US federal government to increase cybersecurity cooperation with state and local officials; UK plans space sustainability standard: policy and delivery news in brief

By on 30/06/2022 | Updated on 30/06/2022
Shaking hands illustration cyber security
Image by Gerd Altmann from Pixabay

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US federal government to increase cybersecurity cooperation with state and local officials

US federal officials will provide training in cybersecurity to state and local officials under new legislation signed by president Joe Biden.

The State and Local Government Cybersecurity Act aims to improve cooperation and coordination between the different layers of the US government, with the Department for Homeland Security required to provide training for state and local agencies in areas including threats, appropriate cybersecurity measures and advice on how to respond to incidents.

The legislation was authored by US Senators Gary Peters and Rob Portman, who said state and local governments need some additional help or access to expertise to address increasing cybersecurity threats.

As well as empowering the federal government to provide state and local officials with improved security tools, policies and procedures, it is also intended to ensure that government officials and their staffs have access to the hardware and software products needed to bolster their own cyber defences.

UK government to create space sustainability standard

The UK government has launched a plan to boost the “safe and sustainable” commercial use of space.

Science minister George Freeman has set out plans to incentivise companies to adopt best practice in space sustainability and officially recognise those who take steps to minimise their footprint on the Earth’s orbit.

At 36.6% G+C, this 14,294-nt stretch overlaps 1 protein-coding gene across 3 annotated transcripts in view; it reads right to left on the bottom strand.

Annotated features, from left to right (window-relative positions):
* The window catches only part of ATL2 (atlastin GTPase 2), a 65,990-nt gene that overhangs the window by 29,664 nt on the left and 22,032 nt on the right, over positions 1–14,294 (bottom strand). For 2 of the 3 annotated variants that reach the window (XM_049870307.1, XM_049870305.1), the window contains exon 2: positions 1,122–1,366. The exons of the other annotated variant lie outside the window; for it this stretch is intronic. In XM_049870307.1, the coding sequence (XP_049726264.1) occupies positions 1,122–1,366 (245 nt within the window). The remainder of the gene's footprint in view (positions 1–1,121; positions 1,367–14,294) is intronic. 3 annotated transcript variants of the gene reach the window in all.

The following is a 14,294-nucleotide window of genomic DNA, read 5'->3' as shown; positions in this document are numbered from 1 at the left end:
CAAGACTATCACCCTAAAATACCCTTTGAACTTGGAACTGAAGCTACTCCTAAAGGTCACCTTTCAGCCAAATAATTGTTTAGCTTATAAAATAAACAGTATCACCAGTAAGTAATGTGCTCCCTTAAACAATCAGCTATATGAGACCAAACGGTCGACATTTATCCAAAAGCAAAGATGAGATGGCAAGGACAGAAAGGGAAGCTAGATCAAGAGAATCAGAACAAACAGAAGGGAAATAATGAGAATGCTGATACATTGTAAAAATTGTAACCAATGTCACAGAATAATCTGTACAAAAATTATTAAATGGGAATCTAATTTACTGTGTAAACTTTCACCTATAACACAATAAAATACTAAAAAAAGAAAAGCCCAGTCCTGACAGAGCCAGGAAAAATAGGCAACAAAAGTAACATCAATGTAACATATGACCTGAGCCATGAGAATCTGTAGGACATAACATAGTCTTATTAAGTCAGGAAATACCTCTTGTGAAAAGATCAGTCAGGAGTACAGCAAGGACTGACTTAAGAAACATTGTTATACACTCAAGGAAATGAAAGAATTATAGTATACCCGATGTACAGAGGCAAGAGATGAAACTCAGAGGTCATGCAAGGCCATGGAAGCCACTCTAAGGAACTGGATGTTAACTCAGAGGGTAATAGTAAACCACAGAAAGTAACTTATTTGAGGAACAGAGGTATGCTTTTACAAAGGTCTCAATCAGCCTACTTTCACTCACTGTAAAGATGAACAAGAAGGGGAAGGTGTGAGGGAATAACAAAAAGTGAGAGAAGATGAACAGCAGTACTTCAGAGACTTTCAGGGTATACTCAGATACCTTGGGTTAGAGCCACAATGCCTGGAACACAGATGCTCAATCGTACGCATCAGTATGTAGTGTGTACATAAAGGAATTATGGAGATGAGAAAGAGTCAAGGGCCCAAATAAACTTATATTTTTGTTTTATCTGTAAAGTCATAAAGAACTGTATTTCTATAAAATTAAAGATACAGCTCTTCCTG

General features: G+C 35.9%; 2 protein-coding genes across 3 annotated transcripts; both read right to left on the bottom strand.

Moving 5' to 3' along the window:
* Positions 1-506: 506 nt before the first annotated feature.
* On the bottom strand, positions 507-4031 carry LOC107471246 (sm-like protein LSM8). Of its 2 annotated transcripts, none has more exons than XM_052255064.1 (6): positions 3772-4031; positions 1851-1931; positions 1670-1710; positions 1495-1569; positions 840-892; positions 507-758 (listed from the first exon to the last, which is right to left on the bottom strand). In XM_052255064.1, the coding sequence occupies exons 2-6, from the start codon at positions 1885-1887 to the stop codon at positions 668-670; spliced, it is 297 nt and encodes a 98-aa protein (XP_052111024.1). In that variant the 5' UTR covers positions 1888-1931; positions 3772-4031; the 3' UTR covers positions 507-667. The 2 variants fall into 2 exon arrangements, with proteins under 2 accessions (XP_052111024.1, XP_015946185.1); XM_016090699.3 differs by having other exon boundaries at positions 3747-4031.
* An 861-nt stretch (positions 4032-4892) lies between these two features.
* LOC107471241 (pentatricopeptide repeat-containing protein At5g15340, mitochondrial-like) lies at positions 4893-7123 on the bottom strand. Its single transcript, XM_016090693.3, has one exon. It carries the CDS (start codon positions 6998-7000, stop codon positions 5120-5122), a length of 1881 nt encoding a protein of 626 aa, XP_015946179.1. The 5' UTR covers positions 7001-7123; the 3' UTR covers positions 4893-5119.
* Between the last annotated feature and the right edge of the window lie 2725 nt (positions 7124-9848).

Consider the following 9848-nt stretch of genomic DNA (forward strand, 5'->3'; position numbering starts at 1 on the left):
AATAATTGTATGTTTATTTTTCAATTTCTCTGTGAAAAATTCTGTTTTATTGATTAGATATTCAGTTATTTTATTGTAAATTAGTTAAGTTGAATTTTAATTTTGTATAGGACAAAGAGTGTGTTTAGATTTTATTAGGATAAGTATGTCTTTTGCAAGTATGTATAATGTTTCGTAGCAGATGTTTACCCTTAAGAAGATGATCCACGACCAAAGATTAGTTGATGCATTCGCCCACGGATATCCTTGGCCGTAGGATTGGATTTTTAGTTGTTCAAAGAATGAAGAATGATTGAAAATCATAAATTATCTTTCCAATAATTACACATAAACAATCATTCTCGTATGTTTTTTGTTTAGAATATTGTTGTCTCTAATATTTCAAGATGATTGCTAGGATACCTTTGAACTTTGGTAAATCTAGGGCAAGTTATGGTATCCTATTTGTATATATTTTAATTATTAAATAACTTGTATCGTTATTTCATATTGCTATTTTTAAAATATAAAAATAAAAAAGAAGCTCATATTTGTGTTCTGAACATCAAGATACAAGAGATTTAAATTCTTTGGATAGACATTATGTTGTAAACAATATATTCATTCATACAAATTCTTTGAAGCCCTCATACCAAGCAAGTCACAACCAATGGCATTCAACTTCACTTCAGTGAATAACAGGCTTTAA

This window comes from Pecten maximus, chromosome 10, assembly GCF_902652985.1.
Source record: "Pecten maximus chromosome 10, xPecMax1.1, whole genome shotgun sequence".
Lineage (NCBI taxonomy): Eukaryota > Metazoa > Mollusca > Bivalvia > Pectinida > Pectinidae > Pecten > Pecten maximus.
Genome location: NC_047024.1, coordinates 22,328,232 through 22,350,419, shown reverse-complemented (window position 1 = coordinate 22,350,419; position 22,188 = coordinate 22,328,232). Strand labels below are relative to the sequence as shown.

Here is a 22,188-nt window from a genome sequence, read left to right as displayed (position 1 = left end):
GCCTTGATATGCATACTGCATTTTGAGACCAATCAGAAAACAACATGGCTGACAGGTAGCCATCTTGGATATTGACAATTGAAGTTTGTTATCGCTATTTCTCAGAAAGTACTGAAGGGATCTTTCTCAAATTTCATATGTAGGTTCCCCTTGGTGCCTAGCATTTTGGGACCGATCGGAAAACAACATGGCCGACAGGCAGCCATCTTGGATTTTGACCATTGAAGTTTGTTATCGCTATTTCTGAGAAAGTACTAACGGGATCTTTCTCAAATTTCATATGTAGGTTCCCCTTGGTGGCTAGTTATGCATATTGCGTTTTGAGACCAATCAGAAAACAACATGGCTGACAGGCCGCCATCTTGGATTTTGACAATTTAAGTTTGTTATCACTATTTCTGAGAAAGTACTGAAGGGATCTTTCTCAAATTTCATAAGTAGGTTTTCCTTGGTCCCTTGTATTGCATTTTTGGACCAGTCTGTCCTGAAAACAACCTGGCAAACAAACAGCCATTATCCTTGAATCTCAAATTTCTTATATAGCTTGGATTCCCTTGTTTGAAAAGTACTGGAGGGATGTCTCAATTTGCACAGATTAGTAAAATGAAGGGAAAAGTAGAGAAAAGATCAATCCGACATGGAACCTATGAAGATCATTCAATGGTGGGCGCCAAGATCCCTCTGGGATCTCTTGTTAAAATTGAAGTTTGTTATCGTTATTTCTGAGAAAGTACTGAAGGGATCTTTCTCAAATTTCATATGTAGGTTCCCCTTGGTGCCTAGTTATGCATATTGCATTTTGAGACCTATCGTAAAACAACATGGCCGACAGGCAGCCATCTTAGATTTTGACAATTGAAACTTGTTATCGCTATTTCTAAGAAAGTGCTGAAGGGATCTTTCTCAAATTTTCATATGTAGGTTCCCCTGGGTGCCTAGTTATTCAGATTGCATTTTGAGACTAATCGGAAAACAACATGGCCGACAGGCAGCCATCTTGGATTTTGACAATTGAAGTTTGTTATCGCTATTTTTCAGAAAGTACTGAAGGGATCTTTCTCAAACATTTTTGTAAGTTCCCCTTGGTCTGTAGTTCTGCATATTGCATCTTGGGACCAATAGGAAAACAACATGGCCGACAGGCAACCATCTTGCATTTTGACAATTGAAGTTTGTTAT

In particular, the standard will help to make the UK a more attractive place to operate and invest and help unlock sustainable private investment in space in areas such as satellite development.

Speaking at the Space Sustainability Summit at the Science Museum in London, Freeman said that the huge increase in commercial satellite launches will see tens of thousands of small satellites launched in the next 10 years, but a ‘”wild west space race” risked a growing crisis of debris.

“To harness space for sustainability, we need an agreed framework of standards for measuring and managing debris, improving satellite repair and retrieval and kite-marking genuinely sustainable supply chains,” he said.

Australian government appoints top official to lead public sector redesign

The Australian government has appointed a senior official to lead a reform programme to grow the capability of the Australian Public Service (APS).

As part of a number of appointments of secretaries in the APS, prime minister Anthony Albanese assigned Dr Gordon de Brouwer the newly-created role of secretary for public sector reform.

Albanese said de Brouwer, who previously served as secretary of the Department of the Environment and Energy, will work with Peter Woolcott, the Australian Public Service Commissioner, and Katy Gallagher, the minister for public service to “lead and implement a wide range of public sector reforms which will support my commitment to place greater value on the public service and to grow its capability”.

de Brouwer’s appointment follows Albanese naming Glyn Davis secretary of the Department of Prime Minister and Cabinet (PM&C) and head of the APS, following his victory in the election on 21 May.

Read in full: Australian government appoints top official to lead public sector redesign

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About Richard Johnstone

Richard Johnstone is the executive editor of Global Government Forum, where he helps to produce editorial analysis and insight for the title’s audience of public servants around the world. Before joining GGF, he spent nearly five years at UK-based title Civil Service World, latterly as acting editor, and has worked in public policy journalism throughout his career.

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